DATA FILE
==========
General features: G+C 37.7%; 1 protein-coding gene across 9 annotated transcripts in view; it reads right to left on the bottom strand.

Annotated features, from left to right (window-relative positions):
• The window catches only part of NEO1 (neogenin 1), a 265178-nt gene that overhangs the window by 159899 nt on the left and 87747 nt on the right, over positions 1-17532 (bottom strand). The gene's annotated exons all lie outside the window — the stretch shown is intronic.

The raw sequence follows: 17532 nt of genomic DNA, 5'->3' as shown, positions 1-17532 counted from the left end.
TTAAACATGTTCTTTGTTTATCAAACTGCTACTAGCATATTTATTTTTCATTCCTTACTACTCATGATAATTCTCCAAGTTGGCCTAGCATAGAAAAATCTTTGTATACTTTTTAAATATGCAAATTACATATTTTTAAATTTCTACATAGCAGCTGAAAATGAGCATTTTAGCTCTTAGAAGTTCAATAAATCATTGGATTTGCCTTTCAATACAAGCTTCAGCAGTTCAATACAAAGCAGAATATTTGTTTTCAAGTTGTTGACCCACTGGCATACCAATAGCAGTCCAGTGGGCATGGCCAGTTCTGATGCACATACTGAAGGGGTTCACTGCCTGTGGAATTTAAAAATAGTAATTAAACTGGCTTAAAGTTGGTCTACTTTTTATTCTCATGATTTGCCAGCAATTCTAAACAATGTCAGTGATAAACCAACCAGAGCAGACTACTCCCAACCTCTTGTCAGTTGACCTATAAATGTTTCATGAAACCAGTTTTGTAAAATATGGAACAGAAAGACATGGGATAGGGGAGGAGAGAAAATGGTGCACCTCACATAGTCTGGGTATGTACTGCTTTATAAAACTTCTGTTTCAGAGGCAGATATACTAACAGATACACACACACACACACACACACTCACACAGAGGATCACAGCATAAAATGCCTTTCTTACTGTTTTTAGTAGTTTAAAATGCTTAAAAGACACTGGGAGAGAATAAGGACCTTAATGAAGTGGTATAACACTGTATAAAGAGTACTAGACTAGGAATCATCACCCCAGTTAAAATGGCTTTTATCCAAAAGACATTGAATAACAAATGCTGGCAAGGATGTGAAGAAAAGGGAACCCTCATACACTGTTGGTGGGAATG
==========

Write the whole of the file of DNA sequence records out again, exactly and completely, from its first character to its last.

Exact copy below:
General features: G+C 37.7%; 1 protein-coding gene across 9 annotated transcripts in view; it reads right to left on the bottom strand.

Annotated features, from left to right (window-relative positions):
• The window catches only part of NEO1 (neogenin 1), a 265178-nt gene that overhangs the window by 159899 nt on the left and 87747 nt on the right, over positions 1-17532 (bottom strand). The gene's annotated exons all lie outside the window — the stretch shown is intronic.

The raw sequence follows: 17532 nt of genomic DNA, 5'->3' as shown, positions 1-17532 counted from the left end.
TTAAACATGTTCTTTGTTTATCAAACTGCTACTAGCATATTTATTTTTCATTCCTTACTACTCATGATAATTCTCCAAGTTGGCCTAGCATAGAAAAATCTTTGTATACTTTTTAAATATGCAAATTACATATTTTTAAATTTCTACATAGCAGCTGAAAATGAGCATTTTAGCTCTTAGAAGTTCAATAAATCATTGGATTTGCCTTTCAATACAAGCTTCAGCAGTTCAATACAAAGCAGAATATTTGTTTTCAAGTTGTTGACCCACTGGCATACCAATAGCAGTCCAGTGGGCATGGCCAGTTCTGATGCACATACTGAAGGGGTTCACTGCCTGTGGAATTTAAAAATAGTAATTAAACTGGCTTAAAGTTGGTCTACTTTTTATTCTCATGATTTGCCAGCAATTCTAAACAATGTCAGTGATAAACCAACCAGAGCAGACTACTCCCAACCTCTTGTCAGTTGACCTATAAATGTTTCATGAAACCAGTTTTGTAAAATATGGAACAGAAAGACATGGGATAGGGGAGGAGAGAAAATGGTGCACCTCACATAGTCTGGGTATGTACTGCTTTATAAAACTTCTGTTTCAGAGGCAGATATACTAACAGATACACACACACACACACACACACTCACACAGAGGATCACAGCATAAAATGCCTTTCTTACTGTTTTTAGTAGTTTAAAATGCTTAAAAGACACTGGGAGAGAATAAGGACCTTAATGAAGTGGTATAACACTGTATAAAGAGTACTAGACTAGGAATCATCACCCCAGTTAAAATGGCTTTTATCCAAAAGACATTGAATAACAAATGCTGGCAAGGATGTGAAGAAAAGGGAACCCTCATACACTGTTGGTGGGAATG